Working with Muslim young people in foster care

Written by David Pitcher, Family Court Adviser

“J is always in her room. She never comes down” her foster parents told me. Threading my way past lively dogs and Lego sets, I found her sitting quietly next to items that I recognised from her home. I knew enough about her faith and the strong family ties it creates, to understand that however valid the reasons for her being removed from her mother, everything just felt strange and wrong to her. Not long afterwards, another young person asked me “now I’m in foster care, am I still a Muslim?”.

These and similar experiences led me to complete a study with a Senior Lawyer at Cafcass on the experiences of Muslim young people who were removed from home. We interviewed thirteen young people, reviewed literature and resources and held focus groups.

Surprisingly often, the young people told us stories of insensitivity by foster parents and social workers towards their faith and identity. One young person told me: “She gave me meat, and afterwards told me it was pork and thought it was funny. She gave me tiramisu, but I didn’t know it’s had alcohol in. I was ashamed. I was such a bad Muslim.”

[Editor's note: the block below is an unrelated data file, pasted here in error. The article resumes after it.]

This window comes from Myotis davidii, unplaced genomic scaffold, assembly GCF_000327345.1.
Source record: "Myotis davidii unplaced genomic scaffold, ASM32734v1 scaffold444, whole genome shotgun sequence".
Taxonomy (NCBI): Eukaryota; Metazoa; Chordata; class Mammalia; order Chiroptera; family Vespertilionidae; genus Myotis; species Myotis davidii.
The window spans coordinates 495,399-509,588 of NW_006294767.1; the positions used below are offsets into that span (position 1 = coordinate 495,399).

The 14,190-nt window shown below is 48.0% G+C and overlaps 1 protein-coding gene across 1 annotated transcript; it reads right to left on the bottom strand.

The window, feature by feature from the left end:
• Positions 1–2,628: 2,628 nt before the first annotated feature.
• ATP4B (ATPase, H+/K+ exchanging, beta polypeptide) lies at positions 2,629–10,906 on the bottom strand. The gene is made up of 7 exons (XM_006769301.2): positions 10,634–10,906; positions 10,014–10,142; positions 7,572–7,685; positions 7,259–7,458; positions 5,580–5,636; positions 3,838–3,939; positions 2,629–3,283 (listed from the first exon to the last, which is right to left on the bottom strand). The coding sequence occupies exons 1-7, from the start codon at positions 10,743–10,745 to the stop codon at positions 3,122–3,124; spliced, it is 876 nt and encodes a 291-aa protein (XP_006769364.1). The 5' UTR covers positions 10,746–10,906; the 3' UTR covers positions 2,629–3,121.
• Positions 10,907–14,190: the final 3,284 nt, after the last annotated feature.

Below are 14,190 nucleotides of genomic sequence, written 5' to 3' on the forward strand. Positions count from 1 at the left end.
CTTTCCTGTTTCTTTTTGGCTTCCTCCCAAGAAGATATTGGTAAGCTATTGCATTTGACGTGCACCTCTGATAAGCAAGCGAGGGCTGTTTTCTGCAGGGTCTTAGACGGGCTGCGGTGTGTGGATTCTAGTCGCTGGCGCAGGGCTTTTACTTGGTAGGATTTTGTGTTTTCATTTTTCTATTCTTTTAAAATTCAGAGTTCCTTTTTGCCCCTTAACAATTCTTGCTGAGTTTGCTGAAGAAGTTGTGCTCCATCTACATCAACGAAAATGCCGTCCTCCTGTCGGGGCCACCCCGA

This is a reminder of the importance of carers who are properly matched or are well trained and supervised. I also heard stories of how difficult, even impossible, it can be to reintegrate into your community after not having been a part of it. One young woman described how she felt being unable to attend a wedding or a funeral: “I feel embarrassed at not being able to speak the language. I look a bit of an idiot. It’s shameful. Because I’ve been in care, it’s difficult to dress right.”

There was, however, another side. When arrangements worked well, we heard how some children were able to gain an understanding of their foster parents’ culture from the inside in a way that they would never have done otherwise, such as Christmas. This was enriching and did not mean losing their own faith or values.

Despite times of awkwardness and embarrassment, one young person reflected: “It made me wiser. I have become more sociable, and more of a happier person.”
Diversity is not a category a person fits into (or not), but layers of experience that build over our lives, developing a rich and complex identity. As a Children’s Guardian I have observed how children, on entering foster care, have to negotiate differences of class, values and culture. It can be frightening and confusing. But when it works well, it can be enriching – a gain, not a loss.

As practitioners, we need to ask ourselves ‘how can we help children and young people to experience difference in this way?’.

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